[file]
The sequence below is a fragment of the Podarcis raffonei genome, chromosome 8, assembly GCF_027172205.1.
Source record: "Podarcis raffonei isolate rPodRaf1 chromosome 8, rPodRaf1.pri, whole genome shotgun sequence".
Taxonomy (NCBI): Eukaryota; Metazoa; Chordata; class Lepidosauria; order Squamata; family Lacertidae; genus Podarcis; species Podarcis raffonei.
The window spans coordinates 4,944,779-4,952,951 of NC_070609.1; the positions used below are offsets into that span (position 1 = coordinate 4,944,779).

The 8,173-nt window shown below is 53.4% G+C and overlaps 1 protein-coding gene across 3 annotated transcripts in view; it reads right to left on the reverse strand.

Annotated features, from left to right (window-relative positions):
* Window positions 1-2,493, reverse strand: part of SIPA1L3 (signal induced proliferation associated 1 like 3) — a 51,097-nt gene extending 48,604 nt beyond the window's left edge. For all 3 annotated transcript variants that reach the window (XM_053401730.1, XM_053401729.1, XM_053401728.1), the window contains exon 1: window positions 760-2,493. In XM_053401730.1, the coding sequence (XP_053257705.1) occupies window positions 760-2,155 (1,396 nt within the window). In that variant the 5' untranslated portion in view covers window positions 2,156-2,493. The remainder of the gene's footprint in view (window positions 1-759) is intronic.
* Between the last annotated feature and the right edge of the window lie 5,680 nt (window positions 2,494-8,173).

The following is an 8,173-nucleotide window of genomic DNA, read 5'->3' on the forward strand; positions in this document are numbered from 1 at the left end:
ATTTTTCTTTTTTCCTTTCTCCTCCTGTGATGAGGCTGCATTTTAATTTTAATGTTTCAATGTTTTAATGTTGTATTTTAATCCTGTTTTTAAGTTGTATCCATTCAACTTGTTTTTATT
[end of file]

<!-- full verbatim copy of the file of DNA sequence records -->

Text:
The sequence below is a fragment of the Podarcis raffonei genome, chromosome 8, assembly GCF_027172205.1.
Source record: "Podarcis raffonei isolate rPodRaf1 chromosome 8, rPodRaf1.pri, whole genome shotgun sequence".
Taxonomy (NCBI): Eukaryota; Metazoa; Chordata; class Lepidosauria; order Squamata; family Lacertidae; genus Podarcis; species Podarcis raffonei.
The window spans coordinates 4,944,779-4,952,951 of NC_070609.1; the positions used below are offsets into that span (position 1 = coordinate 4,944,779).

The 8,173-nt window shown below is 53.4% G+C and overlaps 1 protein-coding gene across 3 annotated transcripts in view; it reads right to left on the reverse strand.

Annotated features, from left to right (window-relative positions):
* Window positions 1-2,493, reverse strand: part of SIPA1L3 (signal induced proliferation associated 1 like 3) — a 51,097-nt gene extending 48,604 nt beyond the window's left edge. For all 3 annotated transcript variants that reach the window (XM_053401730.1, XM_053401729.1, XM_053401728.1), the window contains exon 1: window positions 760-2,493. In XM_053401730.1, the coding sequence (XP_053257705.1) occupies window positions 760-2,155 (1,396 nt within the window). In that variant the 5' untranslated portion in view covers window positions 2,156-2,493. The remainder of the gene's footprint in view (window positions 1-759) is intronic.
* Between the last annotated feature and the right edge of the window lie 5,680 nt (window positions 2,494-8,173).

The following is an 8,173-nucleotide window of genomic DNA, read 5'->3' on the forward strand; positions in this document are numbered from 1 at the left end:
ATTTTTCTTTTTTCCTTTCTCCTCCTGTGATGAGGCTGCATTTTAATTTTAATGTTTCAATGTTTTAATGTTGTATTTTAATCCTGTTTTTAAGTTGTATCCATTCAACTTGTTTTTATT